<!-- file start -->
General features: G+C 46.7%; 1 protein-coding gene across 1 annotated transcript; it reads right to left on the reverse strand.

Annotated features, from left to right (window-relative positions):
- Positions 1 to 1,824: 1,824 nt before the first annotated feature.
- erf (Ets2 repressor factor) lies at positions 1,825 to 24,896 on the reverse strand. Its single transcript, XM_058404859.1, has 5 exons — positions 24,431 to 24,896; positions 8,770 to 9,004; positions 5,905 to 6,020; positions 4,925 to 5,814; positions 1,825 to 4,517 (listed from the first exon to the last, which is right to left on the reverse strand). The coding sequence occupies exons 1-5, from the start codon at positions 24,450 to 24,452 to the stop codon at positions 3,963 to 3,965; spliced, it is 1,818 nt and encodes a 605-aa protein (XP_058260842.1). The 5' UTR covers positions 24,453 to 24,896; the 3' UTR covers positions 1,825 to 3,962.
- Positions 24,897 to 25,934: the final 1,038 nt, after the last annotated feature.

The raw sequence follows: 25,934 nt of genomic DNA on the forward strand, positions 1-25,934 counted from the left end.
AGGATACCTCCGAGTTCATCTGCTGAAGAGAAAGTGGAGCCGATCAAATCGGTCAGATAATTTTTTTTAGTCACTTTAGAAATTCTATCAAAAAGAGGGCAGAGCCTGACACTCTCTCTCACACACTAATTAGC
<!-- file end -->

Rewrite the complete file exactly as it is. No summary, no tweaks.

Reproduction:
General features: G+C 46.7%; 1 protein-coding gene across 1 annotated transcript; it reads right to left on the reverse strand.

Annotated features, from left to right (window-relative positions):
- Positions 1 to 1,824: 1,824 nt before the first annotated feature.
- erf (Ets2 repressor factor) lies at positions 1,825 to 24,896 on the reverse strand. Its single transcript, XM_058404859.1, has 5 exons — positions 24,431 to 24,896; positions 8,770 to 9,004; positions 5,905 to 6,020; positions 4,925 to 5,814; positions 1,825 to 4,517 (listed from the first exon to the last, which is right to left on the reverse strand). The coding sequence occupies exons 1-5, from the start codon at positions 24,450 to 24,452 to the stop codon at positions 3,963 to 3,965; spliced, it is 1,818 nt and encodes a 605-aa protein (XP_058260842.1). The 5' UTR covers positions 24,453 to 24,896; the 3' UTR covers positions 1,825 to 3,962.
- Positions 24,897 to 25,934: the final 1,038 nt, after the last annotated feature.

The raw sequence follows: 25,934 nt of genomic DNA on the forward strand, positions 1-25,934 counted from the left end.
AGGATACCTCCGAGTTCATCTGCTGAAGAGAAAGTGGAGCCGATCAAATCGGTCAGATAATTTTTTTTAGTCACTTTAGAAATTCTATCAAAAAGAGGGCAGAGCCTGACACTCTCTCTCACACACTAATTAGC